“When one of the traders is an individual investor and the other trader is a hedge fund, guess what happens. Hedge funds have more resources and better information, so they are better able to predict short-term movements in stock prices,” he says. “As a result, more often than not, retail day traders' losses are hedge funds' gains."

Daniel from EDHEC is equally skeptical about the longevity of what he dubs ‘noise trading’. “In this instance, following the herd was good. But in some cases, it is better not to follow the herd. Beware of the herd.”

Murmurs of the start of a social movement have weight. We’ve seen forms of populism and collective action on the rise in recent years, propelled by social media: could this be a similar movement using financial instruments instead of ballot papers and protests?

“Populism and anger at the establishment have brought extreme elements into politics, and this is another extreme manifestation of that,” Andrew says. “We need to pay attention to this.”


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The power of impacting investing

In many ways, what happened was no different to impact investing—using investment to make a political or social statement. 

“GameStop is an example of the ultimate impact investing,” Andrew says. “A bunch of investors got really angry about short sales of a company they really cared about, they acted, and got the impact they were looking for.”

This leaves GameStop investors in a grey zone, one which is currently undefined by regulators and policy makers. Should they be praised for using investment to cause a type of social change, or punished for manipulating share value? And how can regulating bodies, like the Securities and Exchange Commission (SEC), distinguish the two?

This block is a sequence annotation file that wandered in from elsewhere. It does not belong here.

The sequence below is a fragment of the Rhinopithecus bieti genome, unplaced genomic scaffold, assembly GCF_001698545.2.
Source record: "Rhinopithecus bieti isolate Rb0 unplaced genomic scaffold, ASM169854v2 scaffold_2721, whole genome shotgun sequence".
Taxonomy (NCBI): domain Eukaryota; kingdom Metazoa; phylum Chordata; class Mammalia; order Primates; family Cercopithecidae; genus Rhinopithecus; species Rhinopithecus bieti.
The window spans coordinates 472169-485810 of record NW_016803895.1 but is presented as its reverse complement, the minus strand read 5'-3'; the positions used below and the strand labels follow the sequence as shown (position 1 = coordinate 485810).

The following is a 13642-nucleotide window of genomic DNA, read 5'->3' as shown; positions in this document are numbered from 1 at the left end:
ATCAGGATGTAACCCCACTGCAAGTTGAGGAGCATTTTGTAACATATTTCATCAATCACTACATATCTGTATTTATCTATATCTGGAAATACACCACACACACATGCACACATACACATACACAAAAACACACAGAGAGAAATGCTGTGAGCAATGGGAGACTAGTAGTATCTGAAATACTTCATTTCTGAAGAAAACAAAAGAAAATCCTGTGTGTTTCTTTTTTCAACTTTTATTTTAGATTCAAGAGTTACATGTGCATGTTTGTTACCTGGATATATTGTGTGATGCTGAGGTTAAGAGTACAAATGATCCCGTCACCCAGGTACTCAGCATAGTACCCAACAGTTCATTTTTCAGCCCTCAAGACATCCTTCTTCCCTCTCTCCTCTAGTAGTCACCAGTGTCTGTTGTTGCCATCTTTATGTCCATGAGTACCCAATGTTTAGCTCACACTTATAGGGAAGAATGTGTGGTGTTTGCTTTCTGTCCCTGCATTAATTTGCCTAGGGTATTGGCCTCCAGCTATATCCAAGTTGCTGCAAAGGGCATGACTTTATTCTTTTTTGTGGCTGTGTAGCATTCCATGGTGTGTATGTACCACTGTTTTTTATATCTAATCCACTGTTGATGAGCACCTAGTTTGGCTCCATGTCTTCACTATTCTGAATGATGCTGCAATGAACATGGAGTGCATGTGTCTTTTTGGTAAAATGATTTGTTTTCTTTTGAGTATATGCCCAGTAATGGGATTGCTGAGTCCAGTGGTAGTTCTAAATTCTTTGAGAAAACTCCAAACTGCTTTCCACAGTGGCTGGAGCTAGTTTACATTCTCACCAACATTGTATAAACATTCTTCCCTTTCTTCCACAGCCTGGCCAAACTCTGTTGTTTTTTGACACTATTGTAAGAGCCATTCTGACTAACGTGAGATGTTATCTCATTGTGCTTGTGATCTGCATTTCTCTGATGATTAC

“The SEC needs to come up with regulatory guidelines around activities that are considered manipulative and destabilizing, versus those that are laudable ways of investors to vote with their dollars,” thinks Andrew.


Do we need better regulation?

Social media communities present a new source of risk and instability for financial markets. 

“Hedge funds, institutional investors, and portfolio managers will now have to incorporate these social movements as sources of potential risk for their positions,” Andrew from MIT says. 

There have been calls from figures like Elon Musk to ban the practice of short selling. He argued it was the source of instability in the first place. 



Daniel from EDHEC disagrees and warns against banning short selling: a tactic tested in France and Germany after the 2008 financial crisis. “Short selling brings liquidity to financial markets, it's a self-regulation of the markets. If you ban it, you cut a source of liquidity on the market, so volatility is much higher.”

Many on Wall Street have called for better regulation to limit this sort of risk. Collusion between institutional investors and funds to manipulate a stock price would normally be grounds for criminal penalties, let alone regulatory intervention, Andrew says. 

Yet this was a disparate group of amateur traders—the equivalent of someone getting a megaphone out at a football game and telling everyone to buy GameStop stocks. 

Regulation would require great intervention on the part of social media companies—a separate and equally complicated ethical debate in itself. 

Either way, the GameStop saga has left an impression. Wall Street Bets’ Reddit channel, at time of writing, has nearly nine million followers. Where they focus their energy and money next is anyone’s guess. But if their intention was to grab Wall Street and the establishment’s attention, then they’ve succeeded.